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moosicman
11-05-2007, 08:04
I am presently going through certification and i know we are going to deal with this, but we haven't gotten that far just yet and so i wondered if someone would give us a bit of a definitive list of the reasons that you get free flow and the steps to avoid this. a free flow is one of the things i am a bit afraid of and this would sooth the timid little child within:)

Netsloth
11-05-2007, 08:18
There are a few common things that will cause free flow:

Water pressure on the purge button (because of current or entry, for instance)

Backup being too finely tuned (since it's not in use most of the time, it needs to be a little detuned)

Regulator orientation (mouthpiece pointed up can cause it)

Octo-cover that doesn't allow water into the mouthpiece (water on one side of the diaphragm, air on the other)

Thing to remember is that while it sounds really scary and loud when it happens, it's not hard to correct. Try blipping the purge valve, turning it mouth-piece down, putting fingers over the mouthpiece, flooding it with water if it's dry, etc.

I wear my backup on a neck-leash, and every once in a while, I'll get a freeflow on entry, but it's become second nature to reach up and right the orientation.

Don't let it stress you. If it becomes a constant problem, a quick adjustment by the tech should solve the issue.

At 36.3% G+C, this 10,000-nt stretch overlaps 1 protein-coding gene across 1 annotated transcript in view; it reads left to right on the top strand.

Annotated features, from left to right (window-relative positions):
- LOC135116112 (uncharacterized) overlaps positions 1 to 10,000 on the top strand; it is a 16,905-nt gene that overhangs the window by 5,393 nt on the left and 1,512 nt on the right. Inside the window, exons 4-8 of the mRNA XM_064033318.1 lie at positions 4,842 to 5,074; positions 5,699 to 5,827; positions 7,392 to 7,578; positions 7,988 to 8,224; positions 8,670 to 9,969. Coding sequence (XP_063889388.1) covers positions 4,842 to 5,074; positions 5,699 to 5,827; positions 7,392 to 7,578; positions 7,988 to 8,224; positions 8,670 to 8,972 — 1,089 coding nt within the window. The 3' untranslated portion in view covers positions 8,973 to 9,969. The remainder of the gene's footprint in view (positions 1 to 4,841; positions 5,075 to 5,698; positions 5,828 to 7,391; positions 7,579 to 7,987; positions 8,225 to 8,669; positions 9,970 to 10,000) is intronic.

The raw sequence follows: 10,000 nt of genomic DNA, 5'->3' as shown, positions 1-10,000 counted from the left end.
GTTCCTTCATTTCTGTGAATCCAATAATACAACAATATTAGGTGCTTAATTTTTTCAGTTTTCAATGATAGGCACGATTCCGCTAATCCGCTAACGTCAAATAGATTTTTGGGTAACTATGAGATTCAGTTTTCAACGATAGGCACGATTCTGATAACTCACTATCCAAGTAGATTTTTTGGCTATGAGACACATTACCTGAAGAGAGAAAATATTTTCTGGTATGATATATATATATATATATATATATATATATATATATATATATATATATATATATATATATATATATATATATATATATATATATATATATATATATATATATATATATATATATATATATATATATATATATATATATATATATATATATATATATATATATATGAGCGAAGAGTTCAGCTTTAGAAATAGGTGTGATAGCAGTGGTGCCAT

Puffer Fish
11-05-2007, 08:42
There are a few common things that will cause free flow:

Water pressure on the purge button (because of current or entry, for instance)

Backup being too finely tuned (since it's not in use most of the time, it needs to be a little detuned)

Regulator orientation (mouthpiece pointed up can cause it)

Octo-cover that doesn't allow water into the mouthpiece (water on one side of the diaphragm, air on the other)

Thing to remember is that while it sounds really scary and loud when it happens, it's not hard to correct. Try blipping the purge valve, turning it mouth-piece down, putting fingers over the mouthpiece, flooding it with water if it's dry, etc.

I wear my backup on a neck-leash, and every once in a while, I'll get a freeflow on entry, but it's become second nature to reach up and right the orientation.

Don't let it stress you. If it becomes a constant problem, a quick adjustment by the tech should solve the issue.